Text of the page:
Wonderful grace

Genesis 45:4-5 “So Joseph said to his brothers, ‘Come near to me, please.’ And they came near. And he said, ‘I am your brother, Joseph, whom you sold into Egypt. And now do not be distressed or angry with yourselves because you sold me here, for God sent me before you to preserve life.’”

The grace of God is such a wonderful thing.  A foreshadowing of that grace is demonstrated in the account of Joseph and his brothers.  Here we have a type of the incredible mercy and grace of the Son of God.  In the story of Joseph, we are told of the jealousy and hatred of Joseph’s brothers for him.  Eventually, this one who had been shown favor by his father Jacob, was sold into slavery by his brothers. Finally, they were rid of him!  However, in God’s wonderful providence, Joseph eventually becomes a great ruler in Egypt.  Because of his wisdom and his interpretation of Pharaoh’s dreams, Pharaoh put him in charge of administering the storage of food from the seven plentiful years of harvest in preparation for seven years of famine.  It is in the time of famine that we see Joseph’s brothers being reunited with him.  In this time of great need, they find themselves at the mercy of Joseph, although they had no idea this ruler was actually their own brother.  When Joseph finally revealed himself to them, they were terrified, fully expecting Joseph to exact revenge on them. But to their astonishment, he had mercy on them, saying “don’t be distressed . . . God sent me before you to preserve life.”  Here we have a wonderful type of the Son of God. 

Jesus, just like Joseph, “came to his own, and his own people did not receive him (John 1:11).”  In fact, not only did men not receive the Son of Man, they murdered Him. They wanted to be rid of him forever.  However, like Joseph, in spite of all this, He reigns as a great ruler, the King of Kings.  And unbeknownst to those who have rejected them, it is Jesus that meets all their needs.  Indeed “he makes his sun rise on the evil and on the good, and sends rain on the just and on the unjust (Matthew 5:45).” He “opens His hand and satisfies the desire of every living thing (Psalm 145:16),” including those who have rejected Him.  For those who eventually recognize Him for who He is and come to the shock of realizing that they’ve been sinning against and rejecting the very One who holds their life in His hands, if they repent, just like Joseph, He does not exact revenge, but blesses us with mercy, and showers on us all the blessings at His disposal.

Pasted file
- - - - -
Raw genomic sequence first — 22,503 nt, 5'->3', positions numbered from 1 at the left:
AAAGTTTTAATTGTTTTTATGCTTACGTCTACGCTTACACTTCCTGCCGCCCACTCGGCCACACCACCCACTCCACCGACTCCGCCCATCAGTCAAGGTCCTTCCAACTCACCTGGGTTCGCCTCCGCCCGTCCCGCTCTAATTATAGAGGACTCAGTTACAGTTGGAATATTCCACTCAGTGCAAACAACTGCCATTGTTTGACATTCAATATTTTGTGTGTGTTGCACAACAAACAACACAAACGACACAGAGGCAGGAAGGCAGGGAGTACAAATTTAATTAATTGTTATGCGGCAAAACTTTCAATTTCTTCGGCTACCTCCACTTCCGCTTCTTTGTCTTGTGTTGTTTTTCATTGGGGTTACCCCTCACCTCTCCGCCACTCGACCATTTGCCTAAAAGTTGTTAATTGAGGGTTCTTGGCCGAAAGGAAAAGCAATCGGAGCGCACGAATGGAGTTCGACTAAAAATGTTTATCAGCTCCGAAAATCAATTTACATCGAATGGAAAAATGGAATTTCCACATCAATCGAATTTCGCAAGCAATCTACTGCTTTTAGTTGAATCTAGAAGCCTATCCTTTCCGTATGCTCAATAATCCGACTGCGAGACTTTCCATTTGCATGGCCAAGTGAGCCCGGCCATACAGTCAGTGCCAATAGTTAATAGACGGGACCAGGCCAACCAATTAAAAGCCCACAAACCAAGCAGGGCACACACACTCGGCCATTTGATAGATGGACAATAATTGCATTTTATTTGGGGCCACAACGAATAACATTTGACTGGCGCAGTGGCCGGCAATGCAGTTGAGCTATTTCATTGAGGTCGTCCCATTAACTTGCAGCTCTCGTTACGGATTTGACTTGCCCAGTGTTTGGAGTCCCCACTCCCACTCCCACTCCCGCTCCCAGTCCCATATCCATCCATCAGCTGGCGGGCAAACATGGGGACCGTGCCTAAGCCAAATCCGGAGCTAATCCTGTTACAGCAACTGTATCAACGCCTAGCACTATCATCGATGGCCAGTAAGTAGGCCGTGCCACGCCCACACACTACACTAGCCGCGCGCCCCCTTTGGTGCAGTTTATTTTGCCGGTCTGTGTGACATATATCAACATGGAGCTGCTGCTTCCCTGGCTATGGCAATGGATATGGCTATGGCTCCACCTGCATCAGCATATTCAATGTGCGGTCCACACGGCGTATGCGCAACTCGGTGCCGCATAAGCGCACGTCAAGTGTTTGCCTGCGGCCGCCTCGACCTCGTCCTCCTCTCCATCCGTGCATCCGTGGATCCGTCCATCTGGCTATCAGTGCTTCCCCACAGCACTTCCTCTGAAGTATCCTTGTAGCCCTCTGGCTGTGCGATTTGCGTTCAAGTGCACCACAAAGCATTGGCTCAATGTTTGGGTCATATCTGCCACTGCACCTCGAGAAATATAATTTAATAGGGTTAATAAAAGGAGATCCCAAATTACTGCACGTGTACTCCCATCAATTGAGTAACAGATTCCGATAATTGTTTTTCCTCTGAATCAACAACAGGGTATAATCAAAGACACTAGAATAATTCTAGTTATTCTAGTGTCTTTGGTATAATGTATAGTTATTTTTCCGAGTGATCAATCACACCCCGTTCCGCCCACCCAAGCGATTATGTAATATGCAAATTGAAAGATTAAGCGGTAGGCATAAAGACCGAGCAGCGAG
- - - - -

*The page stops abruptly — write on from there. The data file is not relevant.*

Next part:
You see, just like Joseph, Jesus has been sent before us to preserve life.  Although He was rejected and suffered death on the cross, in that death he satisfied the just demands of a righteous God for the penalty we all deserve, and He offers forgiveness and life to all those who come to realize their need and turn to Him for that life.  This wonderful grace of Jesus is told us elsewhere with these words “whoever comes to me I will never cast out (John 6:37).”  Joseph’s brothers turned to Him by the grace of God, and their lives were saved as a result.  Just like that, whenever we turn to the Son of God, the one who “became flesh and dwelt among us (John 1:14),” we too receive life.  But it is only those who come to realize and admit their need that will ever come to Him.  As Jesus said, “Those who are well have no need of a physician, but those who are sick (Mark 2:17).” With these words, He was referring to those who were spiritually sick, i.e., sinners, for it is sinners that Jesus came to save, not those who think they have no need of Him.  May God lead many to turn to the only One who alone can preserve life, and beyond that, the One who is so ready to lavish His richest blessings on those who believe.

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